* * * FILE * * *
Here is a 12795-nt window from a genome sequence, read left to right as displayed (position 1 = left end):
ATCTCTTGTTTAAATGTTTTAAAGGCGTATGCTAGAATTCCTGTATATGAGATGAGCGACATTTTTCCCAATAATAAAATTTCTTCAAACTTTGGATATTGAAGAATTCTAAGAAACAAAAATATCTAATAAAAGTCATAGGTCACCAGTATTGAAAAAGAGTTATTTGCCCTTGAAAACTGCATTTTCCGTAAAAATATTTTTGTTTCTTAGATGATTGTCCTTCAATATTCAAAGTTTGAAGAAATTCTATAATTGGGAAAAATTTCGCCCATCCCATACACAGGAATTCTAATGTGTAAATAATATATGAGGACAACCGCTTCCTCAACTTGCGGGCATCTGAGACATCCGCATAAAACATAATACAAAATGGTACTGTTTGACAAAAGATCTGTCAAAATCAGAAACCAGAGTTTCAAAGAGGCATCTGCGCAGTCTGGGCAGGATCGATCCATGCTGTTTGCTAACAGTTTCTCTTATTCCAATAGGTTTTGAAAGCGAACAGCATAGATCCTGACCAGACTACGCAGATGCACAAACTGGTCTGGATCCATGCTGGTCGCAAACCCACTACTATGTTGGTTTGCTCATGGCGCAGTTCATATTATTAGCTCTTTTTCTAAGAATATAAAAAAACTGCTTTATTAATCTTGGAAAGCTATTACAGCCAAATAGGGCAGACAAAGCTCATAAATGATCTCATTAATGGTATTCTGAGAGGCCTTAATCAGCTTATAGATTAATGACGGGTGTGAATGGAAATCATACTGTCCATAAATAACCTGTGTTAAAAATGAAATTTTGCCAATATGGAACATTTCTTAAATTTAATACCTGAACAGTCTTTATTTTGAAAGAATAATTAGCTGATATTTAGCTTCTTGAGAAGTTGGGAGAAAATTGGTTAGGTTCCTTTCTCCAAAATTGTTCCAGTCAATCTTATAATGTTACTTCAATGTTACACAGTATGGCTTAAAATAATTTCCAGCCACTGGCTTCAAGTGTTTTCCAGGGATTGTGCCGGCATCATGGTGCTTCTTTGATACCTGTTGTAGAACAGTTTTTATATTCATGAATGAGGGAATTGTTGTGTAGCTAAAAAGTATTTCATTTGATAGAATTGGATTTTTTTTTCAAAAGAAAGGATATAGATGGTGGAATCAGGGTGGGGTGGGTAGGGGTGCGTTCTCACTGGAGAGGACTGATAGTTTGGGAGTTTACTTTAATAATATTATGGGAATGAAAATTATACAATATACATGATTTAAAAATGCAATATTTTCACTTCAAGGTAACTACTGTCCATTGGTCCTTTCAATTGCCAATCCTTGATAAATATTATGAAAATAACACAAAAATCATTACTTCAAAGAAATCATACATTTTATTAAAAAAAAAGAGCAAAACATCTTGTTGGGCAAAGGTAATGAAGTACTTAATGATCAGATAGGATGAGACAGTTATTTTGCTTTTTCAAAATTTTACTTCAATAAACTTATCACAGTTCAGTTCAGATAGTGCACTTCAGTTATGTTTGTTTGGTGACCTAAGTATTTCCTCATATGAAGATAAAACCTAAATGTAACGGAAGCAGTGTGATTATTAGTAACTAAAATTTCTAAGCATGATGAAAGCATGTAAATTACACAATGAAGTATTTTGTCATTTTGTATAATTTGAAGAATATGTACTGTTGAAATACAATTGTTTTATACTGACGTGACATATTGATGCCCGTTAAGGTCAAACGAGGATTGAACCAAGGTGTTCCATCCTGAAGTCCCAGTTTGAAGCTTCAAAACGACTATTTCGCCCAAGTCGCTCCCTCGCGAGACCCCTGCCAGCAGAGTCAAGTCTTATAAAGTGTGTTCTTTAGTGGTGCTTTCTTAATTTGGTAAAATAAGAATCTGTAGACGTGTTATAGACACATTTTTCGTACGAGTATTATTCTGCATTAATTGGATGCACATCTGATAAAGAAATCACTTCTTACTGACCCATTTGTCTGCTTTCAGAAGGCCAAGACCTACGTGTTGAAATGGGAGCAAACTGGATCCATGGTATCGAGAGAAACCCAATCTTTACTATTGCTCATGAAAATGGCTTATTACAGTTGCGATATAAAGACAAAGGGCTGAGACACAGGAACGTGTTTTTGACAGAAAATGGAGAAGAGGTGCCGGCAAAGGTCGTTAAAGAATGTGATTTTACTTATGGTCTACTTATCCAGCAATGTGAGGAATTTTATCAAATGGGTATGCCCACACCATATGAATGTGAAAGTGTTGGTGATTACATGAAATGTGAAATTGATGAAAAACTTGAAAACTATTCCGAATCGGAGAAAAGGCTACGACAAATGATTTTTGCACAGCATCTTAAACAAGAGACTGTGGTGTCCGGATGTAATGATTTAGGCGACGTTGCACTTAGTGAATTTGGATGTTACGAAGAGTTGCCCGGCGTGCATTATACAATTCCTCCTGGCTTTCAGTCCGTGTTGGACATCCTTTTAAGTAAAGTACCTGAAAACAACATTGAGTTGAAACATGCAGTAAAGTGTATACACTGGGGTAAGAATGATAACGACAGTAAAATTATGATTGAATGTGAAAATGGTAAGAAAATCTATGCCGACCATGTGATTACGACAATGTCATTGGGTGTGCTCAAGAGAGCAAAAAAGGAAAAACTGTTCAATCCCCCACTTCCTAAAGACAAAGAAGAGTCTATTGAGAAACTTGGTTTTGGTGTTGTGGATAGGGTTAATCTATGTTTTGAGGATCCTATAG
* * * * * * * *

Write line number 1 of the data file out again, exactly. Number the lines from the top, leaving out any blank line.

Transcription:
Here is a 12795-nt window from a genome sequence, read left to right as displayed (position 1 = left end):